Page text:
William Montague Ferry

From Wikipedia, the free encyclopedia
Jump to: navigation, search
For the mayor of Salt Lake City of the same name, see W. Mont Ferry.

William Montague Ferry, Sr. (September 8, 1796 – December 30, 1867) was a Presbyterian minister and missionary who founded several settlements in Ottawa County, Michigan.

Ferry was born in Granby, Massachusetts. In the 1820s, Ferry established a Christian mission of Native Americans on Mackinac Island. The Mission House he built there in 1825 is listed on the National Register of Historic Places and is operated as part of the Mackinac Island State Park.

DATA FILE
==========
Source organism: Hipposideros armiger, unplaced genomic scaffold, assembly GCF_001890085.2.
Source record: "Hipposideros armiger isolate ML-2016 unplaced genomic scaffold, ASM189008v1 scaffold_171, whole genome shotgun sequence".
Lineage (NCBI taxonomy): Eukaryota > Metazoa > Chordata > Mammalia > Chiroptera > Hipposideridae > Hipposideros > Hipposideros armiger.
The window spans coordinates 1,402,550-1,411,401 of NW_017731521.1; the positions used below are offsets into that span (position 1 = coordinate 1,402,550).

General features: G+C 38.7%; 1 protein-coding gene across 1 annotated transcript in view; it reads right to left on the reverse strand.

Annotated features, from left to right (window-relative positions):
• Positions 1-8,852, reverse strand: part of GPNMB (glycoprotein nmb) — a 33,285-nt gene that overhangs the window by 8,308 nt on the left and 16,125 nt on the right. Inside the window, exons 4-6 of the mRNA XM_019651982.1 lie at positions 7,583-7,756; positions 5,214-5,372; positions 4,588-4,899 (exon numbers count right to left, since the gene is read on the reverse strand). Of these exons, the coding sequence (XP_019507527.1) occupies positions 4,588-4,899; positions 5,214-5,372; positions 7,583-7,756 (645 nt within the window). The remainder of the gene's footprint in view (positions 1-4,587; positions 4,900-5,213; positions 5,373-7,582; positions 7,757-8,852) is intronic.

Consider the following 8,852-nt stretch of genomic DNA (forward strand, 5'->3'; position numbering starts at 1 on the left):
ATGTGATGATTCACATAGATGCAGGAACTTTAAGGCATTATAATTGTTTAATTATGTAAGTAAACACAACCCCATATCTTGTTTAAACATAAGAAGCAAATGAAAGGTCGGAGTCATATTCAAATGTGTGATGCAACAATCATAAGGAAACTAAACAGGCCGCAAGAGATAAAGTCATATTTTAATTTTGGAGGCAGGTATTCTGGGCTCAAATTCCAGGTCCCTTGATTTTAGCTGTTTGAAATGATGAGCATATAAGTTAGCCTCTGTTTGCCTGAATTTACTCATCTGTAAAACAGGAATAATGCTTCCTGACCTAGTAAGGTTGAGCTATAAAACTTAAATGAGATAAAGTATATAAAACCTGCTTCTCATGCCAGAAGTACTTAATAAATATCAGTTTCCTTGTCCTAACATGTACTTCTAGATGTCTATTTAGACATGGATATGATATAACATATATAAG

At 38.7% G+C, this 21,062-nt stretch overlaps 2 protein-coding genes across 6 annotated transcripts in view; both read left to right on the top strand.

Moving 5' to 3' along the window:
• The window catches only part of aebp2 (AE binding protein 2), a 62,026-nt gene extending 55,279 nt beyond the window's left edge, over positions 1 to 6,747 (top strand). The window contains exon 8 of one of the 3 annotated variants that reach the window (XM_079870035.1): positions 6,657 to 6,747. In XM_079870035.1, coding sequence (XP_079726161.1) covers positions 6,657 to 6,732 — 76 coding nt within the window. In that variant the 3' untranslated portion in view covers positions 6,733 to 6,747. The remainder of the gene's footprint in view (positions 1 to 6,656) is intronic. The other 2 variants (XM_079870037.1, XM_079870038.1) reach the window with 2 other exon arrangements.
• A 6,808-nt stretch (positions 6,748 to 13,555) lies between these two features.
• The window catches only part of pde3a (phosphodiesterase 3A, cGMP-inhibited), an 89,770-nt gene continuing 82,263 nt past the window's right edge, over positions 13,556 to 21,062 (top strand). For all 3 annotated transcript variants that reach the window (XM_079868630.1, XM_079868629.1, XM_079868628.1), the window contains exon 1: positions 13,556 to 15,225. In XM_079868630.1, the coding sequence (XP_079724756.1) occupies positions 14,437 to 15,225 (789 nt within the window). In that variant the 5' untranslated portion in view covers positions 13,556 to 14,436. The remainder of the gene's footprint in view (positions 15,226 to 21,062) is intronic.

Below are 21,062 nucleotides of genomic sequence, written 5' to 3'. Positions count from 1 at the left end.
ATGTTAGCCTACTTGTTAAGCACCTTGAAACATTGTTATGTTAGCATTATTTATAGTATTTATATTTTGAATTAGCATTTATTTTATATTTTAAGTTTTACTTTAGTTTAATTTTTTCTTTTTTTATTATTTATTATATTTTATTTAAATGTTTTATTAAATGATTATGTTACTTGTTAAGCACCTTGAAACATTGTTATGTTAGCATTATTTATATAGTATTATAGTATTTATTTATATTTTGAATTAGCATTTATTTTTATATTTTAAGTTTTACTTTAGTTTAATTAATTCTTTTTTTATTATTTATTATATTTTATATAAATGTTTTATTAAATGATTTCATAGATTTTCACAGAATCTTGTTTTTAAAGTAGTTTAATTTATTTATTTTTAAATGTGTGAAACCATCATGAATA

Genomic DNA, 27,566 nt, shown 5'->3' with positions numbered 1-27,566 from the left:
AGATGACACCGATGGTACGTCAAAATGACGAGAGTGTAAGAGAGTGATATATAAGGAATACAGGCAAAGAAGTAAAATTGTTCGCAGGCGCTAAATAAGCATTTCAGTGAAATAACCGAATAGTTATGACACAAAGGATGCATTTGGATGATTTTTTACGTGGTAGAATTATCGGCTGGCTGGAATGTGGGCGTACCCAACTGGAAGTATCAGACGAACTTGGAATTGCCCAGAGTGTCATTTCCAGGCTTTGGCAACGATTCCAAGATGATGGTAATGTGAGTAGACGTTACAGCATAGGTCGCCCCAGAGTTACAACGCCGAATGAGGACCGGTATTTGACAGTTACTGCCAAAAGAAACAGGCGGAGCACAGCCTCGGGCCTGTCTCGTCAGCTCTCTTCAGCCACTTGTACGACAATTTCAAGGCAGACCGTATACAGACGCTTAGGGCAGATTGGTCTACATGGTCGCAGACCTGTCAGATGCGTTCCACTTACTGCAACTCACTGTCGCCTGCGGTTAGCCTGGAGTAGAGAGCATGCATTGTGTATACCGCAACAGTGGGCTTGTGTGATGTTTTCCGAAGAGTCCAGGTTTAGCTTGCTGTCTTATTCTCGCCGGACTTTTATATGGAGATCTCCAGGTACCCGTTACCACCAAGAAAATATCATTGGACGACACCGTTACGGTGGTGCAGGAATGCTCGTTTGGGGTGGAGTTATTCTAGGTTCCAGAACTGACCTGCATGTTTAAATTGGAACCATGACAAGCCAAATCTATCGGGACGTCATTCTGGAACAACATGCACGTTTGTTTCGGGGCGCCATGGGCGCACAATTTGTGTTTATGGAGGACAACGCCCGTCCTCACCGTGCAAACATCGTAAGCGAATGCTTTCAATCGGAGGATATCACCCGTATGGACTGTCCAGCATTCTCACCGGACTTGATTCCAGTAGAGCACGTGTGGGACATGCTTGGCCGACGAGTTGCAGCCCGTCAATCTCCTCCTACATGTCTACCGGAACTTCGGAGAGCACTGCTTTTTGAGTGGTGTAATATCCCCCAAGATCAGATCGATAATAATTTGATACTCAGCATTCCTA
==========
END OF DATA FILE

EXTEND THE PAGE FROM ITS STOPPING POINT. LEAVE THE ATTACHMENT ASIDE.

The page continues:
In the 1830s, he founded the settlements of Ferrysburg and Grand Haven in Ottawa County. He lived in Grand Haven as head of the Presbyterian church from 1834 until his death. In 1869, Ferry Hall School in Lake Forest, Illinois was established as a result of a bequest made in Ferry's will.

Photograph of William Montague Ferry

Ferry was the father of Thomas W. Ferry, who was a member of the United States House of Representatives and the United States Senate for Michigan. His oldest son, William Montague Ferry, Jr., was mayor of Grand Rapids, Michigan and a politician in Utah.


  • Michigan History Magazine, vol. 43, p. 8 (1989)

External links[edit]